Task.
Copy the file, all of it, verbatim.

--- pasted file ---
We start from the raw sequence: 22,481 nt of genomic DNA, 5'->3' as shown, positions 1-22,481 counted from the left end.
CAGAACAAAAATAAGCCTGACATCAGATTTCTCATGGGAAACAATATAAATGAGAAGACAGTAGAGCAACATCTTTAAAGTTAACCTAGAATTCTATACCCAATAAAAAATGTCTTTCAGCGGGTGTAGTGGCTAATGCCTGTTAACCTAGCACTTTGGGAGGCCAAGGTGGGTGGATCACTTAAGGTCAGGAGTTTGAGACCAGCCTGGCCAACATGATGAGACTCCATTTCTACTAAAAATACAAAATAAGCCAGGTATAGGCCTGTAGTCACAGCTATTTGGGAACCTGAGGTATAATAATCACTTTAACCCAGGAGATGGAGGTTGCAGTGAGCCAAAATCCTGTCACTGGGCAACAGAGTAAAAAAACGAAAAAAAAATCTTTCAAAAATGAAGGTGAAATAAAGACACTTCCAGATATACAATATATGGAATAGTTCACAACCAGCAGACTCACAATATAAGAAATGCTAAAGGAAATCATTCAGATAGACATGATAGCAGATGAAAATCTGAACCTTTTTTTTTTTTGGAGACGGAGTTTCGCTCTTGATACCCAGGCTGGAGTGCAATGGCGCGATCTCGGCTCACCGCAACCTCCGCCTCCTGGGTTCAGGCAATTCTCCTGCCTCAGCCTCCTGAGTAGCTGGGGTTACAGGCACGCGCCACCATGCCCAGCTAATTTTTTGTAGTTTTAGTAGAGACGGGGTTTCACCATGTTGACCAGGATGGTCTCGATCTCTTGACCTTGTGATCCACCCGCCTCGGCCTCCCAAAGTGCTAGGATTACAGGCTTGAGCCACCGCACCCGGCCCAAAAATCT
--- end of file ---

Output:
We start from the raw sequence: 22,481 nt of genomic DNA, 5'->3' as shown, positions 1-22,481 counted from the left end.
CAGAACAAAAATAAGCCTGACATCAGATTTCTCATGGGAAACAATATAAATGAGAAGACAGTAGAGCAACATCTTTAAAGTTAACCTAGAATTCTATACCCAATAAAAAATGTCTTTCAGCGGGTGTAGTGGCTAATGCCTGTTAACCTAGCACTTTGGGAGGCCAAGGTGGGTGGATCACTTAAGGTCAGGAGTTTGAGACCAGCCTGGCCAACATGATGAGACTCCATTTCTACTAAAAATACAAAATAAGCCAGGTATAGGCCTGTAGTCACAGCTATTTGGGAACCTGAGGTATAATAATCACTTTAACCCAGGAGATGGAGGTTGCAGTGAGCCAAAATCCTGTCACTGGGCAACAGAGTAAAAAAACGAAAAAAAAATCTTTCAAAAATGAAGGTGAAATAAAGACACTTCCAGATATACAATATATGGAATAGTTCACAACCAGCAGACTCACAATATAAGAAATGCTAAAGGAAATCATTCAGATAGACATGATAGCAGATGAAAATCTGAACCTTTTTTTTTTTTGGAGACGGAGTTTCGCTCTTGATACCCAGGCTGGAGTGCAATGGCGCGATCTCGGCTCACCGCAACCTCCGCCTCCTGGGTTCAGGCAATTCTCCTGCCTCAGCCTCCTGAGTAGCTGGGGTTACAGGCACGCGCCACCATGCCCAGCTAATTTTTTGTAGTTTTAGTAGAGACGGGGTTTCACCATGTTGACCAGGATGGTCTCGATCTCTTGACCTTGTGATCCACCCGCCTCGGCCTCCCAAAGTGCTAGGATTACAGGCTTGAGCCACCGCACCCGGCCCAAAAATCT